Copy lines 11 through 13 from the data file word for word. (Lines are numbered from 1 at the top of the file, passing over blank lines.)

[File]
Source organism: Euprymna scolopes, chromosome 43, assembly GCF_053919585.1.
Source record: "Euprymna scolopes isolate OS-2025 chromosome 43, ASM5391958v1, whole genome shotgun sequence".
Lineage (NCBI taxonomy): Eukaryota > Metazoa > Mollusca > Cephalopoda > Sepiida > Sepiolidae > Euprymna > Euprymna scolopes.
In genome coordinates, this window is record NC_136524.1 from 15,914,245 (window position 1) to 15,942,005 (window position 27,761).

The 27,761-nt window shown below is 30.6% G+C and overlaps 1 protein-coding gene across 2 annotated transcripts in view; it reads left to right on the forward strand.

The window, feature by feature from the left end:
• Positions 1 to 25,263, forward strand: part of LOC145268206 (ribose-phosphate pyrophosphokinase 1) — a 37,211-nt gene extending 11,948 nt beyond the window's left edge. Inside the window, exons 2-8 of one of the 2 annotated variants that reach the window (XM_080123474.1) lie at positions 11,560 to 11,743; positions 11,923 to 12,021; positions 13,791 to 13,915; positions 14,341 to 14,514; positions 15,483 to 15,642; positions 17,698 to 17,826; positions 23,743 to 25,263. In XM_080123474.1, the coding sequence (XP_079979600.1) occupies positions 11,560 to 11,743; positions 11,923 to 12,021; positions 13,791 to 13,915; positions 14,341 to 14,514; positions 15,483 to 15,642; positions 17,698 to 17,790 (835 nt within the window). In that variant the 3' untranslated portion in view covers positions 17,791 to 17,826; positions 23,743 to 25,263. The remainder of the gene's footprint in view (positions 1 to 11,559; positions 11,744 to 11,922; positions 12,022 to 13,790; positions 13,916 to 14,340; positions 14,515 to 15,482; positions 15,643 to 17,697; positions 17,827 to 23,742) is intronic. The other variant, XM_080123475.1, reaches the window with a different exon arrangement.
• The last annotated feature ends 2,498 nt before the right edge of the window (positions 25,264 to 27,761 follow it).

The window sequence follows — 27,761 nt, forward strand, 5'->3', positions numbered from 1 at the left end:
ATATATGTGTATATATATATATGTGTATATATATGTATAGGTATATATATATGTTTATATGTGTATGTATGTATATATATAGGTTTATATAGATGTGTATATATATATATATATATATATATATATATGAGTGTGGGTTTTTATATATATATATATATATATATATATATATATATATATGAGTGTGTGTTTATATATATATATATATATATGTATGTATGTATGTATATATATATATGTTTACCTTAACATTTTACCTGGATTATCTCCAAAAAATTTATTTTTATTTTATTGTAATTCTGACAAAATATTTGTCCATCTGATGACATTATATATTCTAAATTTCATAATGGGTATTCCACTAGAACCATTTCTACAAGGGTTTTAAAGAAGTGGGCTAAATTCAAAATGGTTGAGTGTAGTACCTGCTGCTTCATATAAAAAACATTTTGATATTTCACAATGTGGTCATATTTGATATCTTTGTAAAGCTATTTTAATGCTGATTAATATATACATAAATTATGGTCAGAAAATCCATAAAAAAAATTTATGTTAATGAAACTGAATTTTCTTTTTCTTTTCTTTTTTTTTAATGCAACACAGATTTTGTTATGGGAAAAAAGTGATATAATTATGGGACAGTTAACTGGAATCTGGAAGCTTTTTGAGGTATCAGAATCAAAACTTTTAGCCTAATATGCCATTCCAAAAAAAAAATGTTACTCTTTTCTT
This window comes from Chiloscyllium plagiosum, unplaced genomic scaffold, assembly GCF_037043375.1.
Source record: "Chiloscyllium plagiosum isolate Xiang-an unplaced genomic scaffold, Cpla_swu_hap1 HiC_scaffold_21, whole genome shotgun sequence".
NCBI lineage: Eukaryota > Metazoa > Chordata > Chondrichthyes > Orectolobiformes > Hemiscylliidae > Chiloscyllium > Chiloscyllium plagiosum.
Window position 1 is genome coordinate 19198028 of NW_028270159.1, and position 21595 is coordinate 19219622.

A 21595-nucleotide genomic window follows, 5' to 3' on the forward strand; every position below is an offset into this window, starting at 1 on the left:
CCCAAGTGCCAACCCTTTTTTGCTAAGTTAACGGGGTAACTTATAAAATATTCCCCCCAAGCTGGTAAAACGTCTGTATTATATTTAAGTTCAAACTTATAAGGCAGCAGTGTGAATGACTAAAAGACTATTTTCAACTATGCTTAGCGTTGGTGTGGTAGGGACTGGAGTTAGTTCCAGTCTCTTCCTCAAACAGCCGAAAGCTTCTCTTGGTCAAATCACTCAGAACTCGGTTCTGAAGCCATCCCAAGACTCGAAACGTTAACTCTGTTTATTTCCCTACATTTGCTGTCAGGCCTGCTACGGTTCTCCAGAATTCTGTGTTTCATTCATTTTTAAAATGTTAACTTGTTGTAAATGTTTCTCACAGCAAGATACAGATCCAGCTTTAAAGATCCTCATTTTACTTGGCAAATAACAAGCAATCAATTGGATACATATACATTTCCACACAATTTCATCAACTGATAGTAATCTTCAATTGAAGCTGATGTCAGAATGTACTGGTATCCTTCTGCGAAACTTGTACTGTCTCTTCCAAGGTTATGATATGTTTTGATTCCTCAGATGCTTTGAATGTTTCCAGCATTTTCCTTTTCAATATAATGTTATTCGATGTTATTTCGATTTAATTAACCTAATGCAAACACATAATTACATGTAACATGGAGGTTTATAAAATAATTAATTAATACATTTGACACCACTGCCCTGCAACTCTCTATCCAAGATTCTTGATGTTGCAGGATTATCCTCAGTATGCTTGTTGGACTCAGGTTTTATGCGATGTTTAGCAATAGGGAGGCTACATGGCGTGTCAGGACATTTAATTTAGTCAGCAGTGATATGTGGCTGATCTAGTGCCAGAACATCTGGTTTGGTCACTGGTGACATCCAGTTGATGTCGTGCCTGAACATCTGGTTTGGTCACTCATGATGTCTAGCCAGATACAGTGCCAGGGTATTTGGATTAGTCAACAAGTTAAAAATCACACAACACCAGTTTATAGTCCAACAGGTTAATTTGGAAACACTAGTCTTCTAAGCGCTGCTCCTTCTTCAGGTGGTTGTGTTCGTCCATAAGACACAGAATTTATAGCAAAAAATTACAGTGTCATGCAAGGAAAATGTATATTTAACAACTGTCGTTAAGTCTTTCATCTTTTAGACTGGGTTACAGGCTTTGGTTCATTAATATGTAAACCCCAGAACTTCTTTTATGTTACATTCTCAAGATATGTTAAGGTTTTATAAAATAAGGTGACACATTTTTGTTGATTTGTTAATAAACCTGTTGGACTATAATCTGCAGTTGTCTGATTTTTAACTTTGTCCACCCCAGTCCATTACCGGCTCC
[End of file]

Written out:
This window comes from Chiloscyllium plagiosum, unplaced genomic scaffold, assembly GCF_037043375.1.
Source record: "Chiloscyllium plagiosum isolate Xiang-an unplaced genomic scaffold, Cpla_swu_hap1 HiC_scaffold_21, whole genome shotgun sequence".
NCBI lineage: Eukaryota > Metazoa > Chordata > Chondrichthyes > Orectolobiformes > Hemiscylliidae > Chiloscyllium > Chiloscyllium plagiosum.